If we are born with a sinful nature (an inclination to sin) from Adam, does that really mean we have free will, since the sin nature makes us more likely to choose to sin?


1 Answer 1


When the Bible speaks of our sinful nature, it does not just mean "an inclination to sin". It's not just a likelihood of making a sinful choice that is the result of having Adam as our original forebear as the federal 'head' of all humanity. All humans WILL make sinful choices, even when they make apparently good choices. The Bible says,

"All of us have become like one who is unclean, and all our righteous acts are like filthy rags; we all shrivel up like a leaf, and like the wind our sins sweep us away" (Isaiah 64:6).

That is partly because even an apparently good choice could have sinful, ulterior motives at back of them, or (due to lack of information) the choice turns out to have very harmful results either to one's self, or to others. The motive may have been good, but even so, some choices result in sin further down the line.

We all have responsibility to choose one way or another, but responsibility to choose does not equate with “free will”. Not until the Son has truly set us free can we first see that all our choices up till then were made on the basis of being enslaved – to sin. Jesus spoke of true true freedom being freedom from our slavery to sin. If you study John chapter 8 verses 23 to 47 you should see what is required for sinful humans to start becoming truly free. In verse 34 he said:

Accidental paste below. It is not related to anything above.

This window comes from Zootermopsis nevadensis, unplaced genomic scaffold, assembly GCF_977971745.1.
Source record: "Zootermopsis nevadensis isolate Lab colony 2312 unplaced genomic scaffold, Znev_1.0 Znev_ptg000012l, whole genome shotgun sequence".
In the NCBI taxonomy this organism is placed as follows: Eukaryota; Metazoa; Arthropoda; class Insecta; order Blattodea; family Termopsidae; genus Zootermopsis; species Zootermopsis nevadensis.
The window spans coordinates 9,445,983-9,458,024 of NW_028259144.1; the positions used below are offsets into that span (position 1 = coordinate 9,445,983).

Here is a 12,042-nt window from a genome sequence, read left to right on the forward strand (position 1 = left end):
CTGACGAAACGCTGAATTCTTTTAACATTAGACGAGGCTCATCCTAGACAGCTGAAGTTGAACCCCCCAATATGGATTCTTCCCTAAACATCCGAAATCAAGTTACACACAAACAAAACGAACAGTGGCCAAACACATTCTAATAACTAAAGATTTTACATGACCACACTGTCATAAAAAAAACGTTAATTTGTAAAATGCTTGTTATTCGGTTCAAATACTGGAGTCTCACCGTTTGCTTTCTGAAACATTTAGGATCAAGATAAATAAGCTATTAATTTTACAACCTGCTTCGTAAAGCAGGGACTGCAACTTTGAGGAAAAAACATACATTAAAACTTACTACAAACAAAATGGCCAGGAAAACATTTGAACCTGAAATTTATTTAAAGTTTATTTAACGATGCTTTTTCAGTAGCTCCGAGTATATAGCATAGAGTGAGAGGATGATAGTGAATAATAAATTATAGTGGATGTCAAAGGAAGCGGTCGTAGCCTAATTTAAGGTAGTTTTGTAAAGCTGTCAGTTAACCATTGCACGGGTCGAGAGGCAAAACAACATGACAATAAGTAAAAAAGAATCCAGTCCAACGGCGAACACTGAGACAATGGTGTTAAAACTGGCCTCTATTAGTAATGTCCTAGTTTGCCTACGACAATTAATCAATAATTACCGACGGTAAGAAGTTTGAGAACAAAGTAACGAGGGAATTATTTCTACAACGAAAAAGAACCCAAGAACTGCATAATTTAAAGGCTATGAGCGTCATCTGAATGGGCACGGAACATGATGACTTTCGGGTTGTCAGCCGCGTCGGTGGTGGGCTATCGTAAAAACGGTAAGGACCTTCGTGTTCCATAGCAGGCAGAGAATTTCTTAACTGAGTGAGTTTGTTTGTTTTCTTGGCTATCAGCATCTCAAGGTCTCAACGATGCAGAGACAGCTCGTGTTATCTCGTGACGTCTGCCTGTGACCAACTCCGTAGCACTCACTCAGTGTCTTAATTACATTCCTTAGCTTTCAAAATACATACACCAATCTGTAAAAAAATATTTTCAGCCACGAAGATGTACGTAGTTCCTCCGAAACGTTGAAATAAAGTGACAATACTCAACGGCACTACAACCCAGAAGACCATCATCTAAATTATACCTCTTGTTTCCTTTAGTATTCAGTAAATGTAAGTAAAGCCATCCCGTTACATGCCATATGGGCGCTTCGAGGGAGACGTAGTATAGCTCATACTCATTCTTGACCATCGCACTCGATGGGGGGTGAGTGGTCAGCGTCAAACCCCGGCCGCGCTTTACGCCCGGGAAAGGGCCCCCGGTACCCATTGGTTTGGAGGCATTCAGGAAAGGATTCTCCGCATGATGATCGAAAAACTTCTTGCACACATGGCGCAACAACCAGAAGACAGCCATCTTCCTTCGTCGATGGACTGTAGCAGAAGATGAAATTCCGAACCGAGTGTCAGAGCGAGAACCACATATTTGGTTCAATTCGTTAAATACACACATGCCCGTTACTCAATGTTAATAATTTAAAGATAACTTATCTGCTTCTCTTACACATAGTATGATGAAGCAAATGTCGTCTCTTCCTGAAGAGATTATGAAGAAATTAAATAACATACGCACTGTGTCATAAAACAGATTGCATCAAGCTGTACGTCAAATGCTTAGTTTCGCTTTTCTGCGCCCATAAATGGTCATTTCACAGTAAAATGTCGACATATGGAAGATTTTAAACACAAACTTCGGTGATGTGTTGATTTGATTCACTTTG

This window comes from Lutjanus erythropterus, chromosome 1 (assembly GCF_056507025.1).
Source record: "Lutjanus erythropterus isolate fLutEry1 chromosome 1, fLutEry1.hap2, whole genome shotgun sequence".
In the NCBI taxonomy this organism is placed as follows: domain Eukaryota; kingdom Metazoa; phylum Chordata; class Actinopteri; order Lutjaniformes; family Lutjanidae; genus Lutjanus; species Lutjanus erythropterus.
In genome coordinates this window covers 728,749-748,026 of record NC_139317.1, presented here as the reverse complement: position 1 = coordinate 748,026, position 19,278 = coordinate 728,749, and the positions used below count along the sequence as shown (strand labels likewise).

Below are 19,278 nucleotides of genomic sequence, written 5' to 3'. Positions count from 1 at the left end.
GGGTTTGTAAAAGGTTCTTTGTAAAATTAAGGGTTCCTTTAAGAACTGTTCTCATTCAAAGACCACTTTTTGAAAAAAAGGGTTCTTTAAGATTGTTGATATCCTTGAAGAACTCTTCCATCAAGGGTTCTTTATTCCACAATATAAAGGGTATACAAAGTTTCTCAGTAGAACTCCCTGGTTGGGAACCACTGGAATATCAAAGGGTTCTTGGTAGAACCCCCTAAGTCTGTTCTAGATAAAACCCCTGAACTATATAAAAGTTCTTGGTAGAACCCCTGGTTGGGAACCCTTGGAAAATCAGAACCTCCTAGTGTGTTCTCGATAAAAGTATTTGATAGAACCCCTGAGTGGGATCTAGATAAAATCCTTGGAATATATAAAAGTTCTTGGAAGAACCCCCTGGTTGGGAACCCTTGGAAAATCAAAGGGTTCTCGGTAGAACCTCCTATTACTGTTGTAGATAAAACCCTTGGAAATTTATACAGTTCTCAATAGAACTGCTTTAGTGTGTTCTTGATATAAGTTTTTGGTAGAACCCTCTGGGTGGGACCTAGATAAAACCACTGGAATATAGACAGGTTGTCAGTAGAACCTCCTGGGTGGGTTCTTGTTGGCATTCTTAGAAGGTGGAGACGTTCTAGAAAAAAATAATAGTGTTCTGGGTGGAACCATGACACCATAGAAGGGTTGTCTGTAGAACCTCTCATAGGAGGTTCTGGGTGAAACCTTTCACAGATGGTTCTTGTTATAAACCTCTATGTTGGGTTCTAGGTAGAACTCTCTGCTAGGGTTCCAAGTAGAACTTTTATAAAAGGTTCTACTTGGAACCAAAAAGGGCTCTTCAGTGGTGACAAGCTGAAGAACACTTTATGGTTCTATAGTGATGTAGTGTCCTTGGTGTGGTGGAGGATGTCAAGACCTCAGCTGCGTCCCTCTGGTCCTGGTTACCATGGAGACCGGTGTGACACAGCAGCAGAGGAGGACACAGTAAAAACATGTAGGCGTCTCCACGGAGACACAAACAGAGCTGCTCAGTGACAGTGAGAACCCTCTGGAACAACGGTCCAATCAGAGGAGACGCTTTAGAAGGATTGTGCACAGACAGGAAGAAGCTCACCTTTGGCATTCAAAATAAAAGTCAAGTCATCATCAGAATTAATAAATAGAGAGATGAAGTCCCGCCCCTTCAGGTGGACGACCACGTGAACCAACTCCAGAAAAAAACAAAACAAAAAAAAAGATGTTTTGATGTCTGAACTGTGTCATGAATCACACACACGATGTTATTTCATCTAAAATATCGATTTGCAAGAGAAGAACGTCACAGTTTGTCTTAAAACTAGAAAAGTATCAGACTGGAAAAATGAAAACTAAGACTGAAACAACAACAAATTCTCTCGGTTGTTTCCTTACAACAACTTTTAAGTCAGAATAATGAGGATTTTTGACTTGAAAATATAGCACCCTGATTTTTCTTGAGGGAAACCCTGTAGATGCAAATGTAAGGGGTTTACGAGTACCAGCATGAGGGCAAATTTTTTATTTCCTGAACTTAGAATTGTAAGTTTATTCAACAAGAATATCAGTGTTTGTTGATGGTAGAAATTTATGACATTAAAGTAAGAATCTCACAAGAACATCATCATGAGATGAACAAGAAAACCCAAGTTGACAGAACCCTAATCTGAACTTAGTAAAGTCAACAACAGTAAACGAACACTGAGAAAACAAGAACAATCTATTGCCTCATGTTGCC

"I tell you the truth, everyone who sins is a slave to sin. Now a slave has no permanent place in the family, but a son belongs to it for ever. So if the Son sets you free, you will be free indeed."

Christ first has to liberate the captives who truly believe in him, and trust in him alone to be saved, as opposed to still holding on to their will to make choices. Such people have fallen between two stools. Those who have been given true freedom as a gift of grace, have been picked up from the ground (as it were) and seated in a heavenly ‘place’ even before they get to heaven. From heaven’s vantage-point we then see clearly just what the matter of choice, responsibility to choose even while sinners, and freedom to choose the will of God, in Christ, means.

Once people have been adopted into God's heavenly family (by the faith of Christ) then they have their permanent place in that heavenly family and are no longer slaves to sin. They will still continue to make sinful choices but as they grow in faith, they will desire more and more to do only what pleases their heavenly Father, and as they learn about Christ, they will know the Holy Spirit convicting them of the extent of their sin nature, and abhor it more and more. They will turn from sin, going in the opposite direction. Only then will it dawn on them just how enslaved they were to sin prior to being born again by the Holy Spirit.

This is a huge subject but until a person has been convicted of their sin by the Holy Spirit, they are never going to understand the depths of meaning behind what Jesus did to liberate sinners from their slavery to sin. Only once that liberation happens can people really begin to discover what free will is all about.

EDIT: I have answered from a Protestant, Reformed Presbyterian stance and, as others have pointed out, you need to hone your question if it is to be reopened; you need to ask for a particular response from particular groups, and not leave it wide open to all and any who think to give a Christian answer, in general.

  • “Only once that liberation happens can people really begin to discover what free will is all about.” Exactly, well said!
    – steveowen
    Commented Jul 4, 2021 at 22:00

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